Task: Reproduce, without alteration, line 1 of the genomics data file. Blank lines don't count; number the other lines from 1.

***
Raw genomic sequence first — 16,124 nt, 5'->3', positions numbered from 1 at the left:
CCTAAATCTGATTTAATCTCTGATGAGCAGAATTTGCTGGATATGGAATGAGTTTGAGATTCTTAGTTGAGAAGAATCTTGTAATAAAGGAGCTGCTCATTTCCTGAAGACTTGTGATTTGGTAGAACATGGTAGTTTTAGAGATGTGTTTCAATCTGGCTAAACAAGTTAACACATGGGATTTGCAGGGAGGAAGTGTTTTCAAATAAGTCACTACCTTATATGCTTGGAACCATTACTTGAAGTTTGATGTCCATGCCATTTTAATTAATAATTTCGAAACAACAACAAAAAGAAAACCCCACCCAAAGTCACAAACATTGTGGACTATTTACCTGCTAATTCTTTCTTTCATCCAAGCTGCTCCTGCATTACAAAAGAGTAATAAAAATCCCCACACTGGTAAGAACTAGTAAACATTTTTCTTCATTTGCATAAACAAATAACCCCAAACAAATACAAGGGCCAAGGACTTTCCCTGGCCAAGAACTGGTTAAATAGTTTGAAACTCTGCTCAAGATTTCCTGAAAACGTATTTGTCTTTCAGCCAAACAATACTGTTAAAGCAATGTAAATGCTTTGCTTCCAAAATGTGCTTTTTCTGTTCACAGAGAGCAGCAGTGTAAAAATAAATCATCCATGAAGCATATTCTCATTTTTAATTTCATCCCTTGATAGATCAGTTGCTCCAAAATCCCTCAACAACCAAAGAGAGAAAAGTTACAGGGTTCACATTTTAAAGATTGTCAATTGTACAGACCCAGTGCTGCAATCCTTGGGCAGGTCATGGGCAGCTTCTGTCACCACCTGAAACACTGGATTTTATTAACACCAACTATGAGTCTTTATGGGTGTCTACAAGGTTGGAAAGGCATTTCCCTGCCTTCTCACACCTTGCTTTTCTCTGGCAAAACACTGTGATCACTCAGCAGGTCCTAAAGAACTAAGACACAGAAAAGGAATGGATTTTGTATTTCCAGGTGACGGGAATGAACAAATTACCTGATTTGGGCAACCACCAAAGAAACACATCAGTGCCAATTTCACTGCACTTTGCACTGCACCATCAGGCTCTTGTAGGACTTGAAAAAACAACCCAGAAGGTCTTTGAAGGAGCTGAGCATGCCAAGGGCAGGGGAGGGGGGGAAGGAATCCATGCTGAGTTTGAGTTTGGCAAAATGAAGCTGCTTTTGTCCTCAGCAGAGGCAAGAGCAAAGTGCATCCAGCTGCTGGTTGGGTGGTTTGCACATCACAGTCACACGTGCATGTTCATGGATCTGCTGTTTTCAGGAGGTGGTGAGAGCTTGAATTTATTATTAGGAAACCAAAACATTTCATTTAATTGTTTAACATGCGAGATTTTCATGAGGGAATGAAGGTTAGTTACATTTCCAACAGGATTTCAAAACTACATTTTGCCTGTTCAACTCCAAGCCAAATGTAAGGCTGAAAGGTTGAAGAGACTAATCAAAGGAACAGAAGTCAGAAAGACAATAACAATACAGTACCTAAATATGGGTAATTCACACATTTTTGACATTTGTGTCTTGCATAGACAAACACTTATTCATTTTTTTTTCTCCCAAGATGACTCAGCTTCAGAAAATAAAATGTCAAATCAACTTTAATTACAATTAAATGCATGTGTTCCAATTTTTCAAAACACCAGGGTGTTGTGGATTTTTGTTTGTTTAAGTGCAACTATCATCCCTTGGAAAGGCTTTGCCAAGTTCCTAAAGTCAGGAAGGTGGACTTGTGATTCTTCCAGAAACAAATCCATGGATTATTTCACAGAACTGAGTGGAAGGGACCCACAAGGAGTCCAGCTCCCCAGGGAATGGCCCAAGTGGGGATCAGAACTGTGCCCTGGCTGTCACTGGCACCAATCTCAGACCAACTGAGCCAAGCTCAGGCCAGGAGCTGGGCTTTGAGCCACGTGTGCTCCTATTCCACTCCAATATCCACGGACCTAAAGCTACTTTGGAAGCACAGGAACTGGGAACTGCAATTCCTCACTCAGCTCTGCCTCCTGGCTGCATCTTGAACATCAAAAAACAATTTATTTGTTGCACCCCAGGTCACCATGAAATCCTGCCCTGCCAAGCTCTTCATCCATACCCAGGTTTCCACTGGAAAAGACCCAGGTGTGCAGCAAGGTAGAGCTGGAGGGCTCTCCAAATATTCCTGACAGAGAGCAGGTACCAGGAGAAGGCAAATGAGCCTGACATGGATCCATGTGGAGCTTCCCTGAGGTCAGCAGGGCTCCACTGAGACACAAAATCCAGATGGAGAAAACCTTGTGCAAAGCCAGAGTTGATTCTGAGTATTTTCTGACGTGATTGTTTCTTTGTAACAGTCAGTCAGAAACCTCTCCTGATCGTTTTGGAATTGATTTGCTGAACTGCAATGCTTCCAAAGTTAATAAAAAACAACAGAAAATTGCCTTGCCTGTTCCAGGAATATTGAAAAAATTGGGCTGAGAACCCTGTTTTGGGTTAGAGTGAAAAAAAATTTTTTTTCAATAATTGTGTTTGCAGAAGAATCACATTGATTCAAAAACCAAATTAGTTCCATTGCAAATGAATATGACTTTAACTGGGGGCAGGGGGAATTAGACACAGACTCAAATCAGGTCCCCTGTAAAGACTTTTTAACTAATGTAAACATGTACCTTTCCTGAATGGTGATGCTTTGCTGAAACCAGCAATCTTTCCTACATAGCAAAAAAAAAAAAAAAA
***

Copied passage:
Raw genomic sequence first — 16,124 nt, 5'->3', positions numbered from 1 at the left: